# Which sequence acceleration method should I use?

• japplepie
In summary, the sequence being worked with is mostly monotonic, with the exception of rare instances like 0.0001001. The Richardson extrapolation method is being questioned as the best approach for this type of sequence. Additionally, there is concern about the accuracy of using R(10) on a 30 term sequence, with potential for large discrepancies. It is suggested to drop the outlier terms and work with the remaining well-behaved terms for better results. High order schemes may also not be effective on this type of sequence due to irregularities.
japplepie
The sequence that I'm working with is sort of monotonic.

It's monotonic most of the time, sometimes there's one number that ruins the trend like 0.0001001 in
0.1, 0.01, 0.001, 0.0001001, 0.0001, ...
but those are very rare. Btw, the sequence above is just an example.

Is Richardson extrapolation the best method to use in this case?

I also have a question about the Richardson extrapolation .
I'm going to call the nth Richardson extrapolation, R(n)

Why is it that when I test R(10) on a 30 term sequence, it gives me ridiculous approximations like -5.24 when the actual answer is 1.68?

I think you'll be better off just dropping those parasite terms and working with the other terms alone, assuming they are well behaved, e.g. as in your example ##|x_{n+1}-x_n|\sim a^n## - typical acceleration schemes work only if the convergence is regular, what they do is leverage that regularity to predict the limit. They will produce worse results than no acceleration if applied to a generic random sequence.

If you applied a high order scheme to your original sequence, the result is not surprising - that sequence has wild variations for instance in the ratio ##\frac{x_{n+1}-x_n}{x_n-x_{n-1}}## and extrapolating based on an assumption of regular behaviour is bound to give poor results.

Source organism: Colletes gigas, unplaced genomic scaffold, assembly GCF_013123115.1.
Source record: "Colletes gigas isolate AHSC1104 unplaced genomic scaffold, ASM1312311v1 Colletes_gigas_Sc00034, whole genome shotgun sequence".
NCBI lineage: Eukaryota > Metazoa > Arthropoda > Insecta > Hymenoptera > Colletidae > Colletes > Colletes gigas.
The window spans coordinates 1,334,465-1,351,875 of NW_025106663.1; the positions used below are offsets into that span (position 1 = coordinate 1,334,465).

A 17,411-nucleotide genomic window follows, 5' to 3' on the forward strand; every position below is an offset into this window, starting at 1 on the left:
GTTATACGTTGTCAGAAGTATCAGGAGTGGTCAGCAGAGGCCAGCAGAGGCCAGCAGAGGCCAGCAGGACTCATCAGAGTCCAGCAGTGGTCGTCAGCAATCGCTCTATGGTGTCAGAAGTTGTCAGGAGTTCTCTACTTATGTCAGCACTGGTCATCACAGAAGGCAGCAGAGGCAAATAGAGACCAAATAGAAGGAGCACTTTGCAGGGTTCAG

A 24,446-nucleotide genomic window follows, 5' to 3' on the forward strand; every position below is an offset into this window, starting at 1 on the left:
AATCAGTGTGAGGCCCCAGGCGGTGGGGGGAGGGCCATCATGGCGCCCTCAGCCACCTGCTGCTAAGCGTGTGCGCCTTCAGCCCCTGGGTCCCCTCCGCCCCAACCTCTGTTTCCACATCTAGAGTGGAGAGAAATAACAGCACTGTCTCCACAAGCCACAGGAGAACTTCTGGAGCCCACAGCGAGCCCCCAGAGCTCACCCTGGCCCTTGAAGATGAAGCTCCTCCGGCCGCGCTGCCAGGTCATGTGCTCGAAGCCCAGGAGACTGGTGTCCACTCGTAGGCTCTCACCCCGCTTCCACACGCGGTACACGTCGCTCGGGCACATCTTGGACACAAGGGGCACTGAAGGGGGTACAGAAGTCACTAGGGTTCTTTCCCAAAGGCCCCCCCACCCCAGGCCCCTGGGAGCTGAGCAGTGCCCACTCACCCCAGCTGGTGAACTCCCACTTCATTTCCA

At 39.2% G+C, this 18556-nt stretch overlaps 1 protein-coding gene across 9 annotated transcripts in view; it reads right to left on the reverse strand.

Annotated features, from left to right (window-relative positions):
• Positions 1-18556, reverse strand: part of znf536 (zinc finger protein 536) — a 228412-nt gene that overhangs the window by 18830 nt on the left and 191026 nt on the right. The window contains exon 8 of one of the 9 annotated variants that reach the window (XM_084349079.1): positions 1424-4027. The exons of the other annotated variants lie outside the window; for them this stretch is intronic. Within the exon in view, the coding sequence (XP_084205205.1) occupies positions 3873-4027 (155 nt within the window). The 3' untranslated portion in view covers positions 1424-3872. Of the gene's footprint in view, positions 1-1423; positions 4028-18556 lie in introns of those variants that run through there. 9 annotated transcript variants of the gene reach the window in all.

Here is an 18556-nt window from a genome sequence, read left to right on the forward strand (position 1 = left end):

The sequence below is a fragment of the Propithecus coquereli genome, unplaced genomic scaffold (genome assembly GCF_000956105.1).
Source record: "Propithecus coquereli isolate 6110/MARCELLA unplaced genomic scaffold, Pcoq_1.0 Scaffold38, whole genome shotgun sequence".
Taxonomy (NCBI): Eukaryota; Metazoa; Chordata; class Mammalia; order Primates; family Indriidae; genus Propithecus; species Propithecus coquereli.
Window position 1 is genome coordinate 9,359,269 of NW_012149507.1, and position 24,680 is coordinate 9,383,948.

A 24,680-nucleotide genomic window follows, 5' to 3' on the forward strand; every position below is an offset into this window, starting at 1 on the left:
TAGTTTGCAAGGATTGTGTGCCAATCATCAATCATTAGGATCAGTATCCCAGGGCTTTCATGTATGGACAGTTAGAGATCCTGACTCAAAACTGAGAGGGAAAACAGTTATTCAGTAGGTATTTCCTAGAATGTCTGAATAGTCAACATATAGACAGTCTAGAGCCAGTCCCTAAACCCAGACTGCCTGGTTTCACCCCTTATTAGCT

## 1. What is the difference between sequential and parallel acceleration methods?

Sequential acceleration methods involve completing one task at a time, while parallel acceleration methods involve completing multiple tasks simultaneously. Sequential methods are generally simpler and easier to implement, but parallel methods can be more efficient for certain types of tasks.

## 2. How do I determine which acceleration method is best for my specific project?

The best acceleration method for a project depends on factors such as the type of task, available resources, and desired speed-up. It is important to carefully evaluate these factors and consider the trade-offs between different methods before making a decision.

## 3. Can I combine sequential and parallel acceleration methods?

Yes, it is possible to combine sequential and parallel acceleration methods for optimal performance. This can be done by dividing a task into smaller sequential steps and then using parallel processing to complete each step simultaneously.

## 4. Are there any limitations to using acceleration methods?

Yes, there are some limitations to using acceleration methods. Some tasks may not be suitable for acceleration, and certain methods may not work well with certain types of hardware or software. It is important to carefully consider these limitations before implementing an acceleration method.

## 5. How do I measure the effectiveness of an acceleration method?

The effectiveness of an acceleration method can be measured by comparing the time it takes to complete a task with and without the acceleration method. Other factors such as resource usage and scalability should also be considered when evaluating the effectiveness of an acceleration method.

Replies
65
Views
3K
Replies
7
Views
2K
Replies
1
Views
1K
Replies
1
Views
961
Replies
20
Views
1K
Replies
24
Views
3K
Replies
2
Views
1K
Replies
1
Views
2K
Replies
2
Views
2K
Replies
1
Views
1K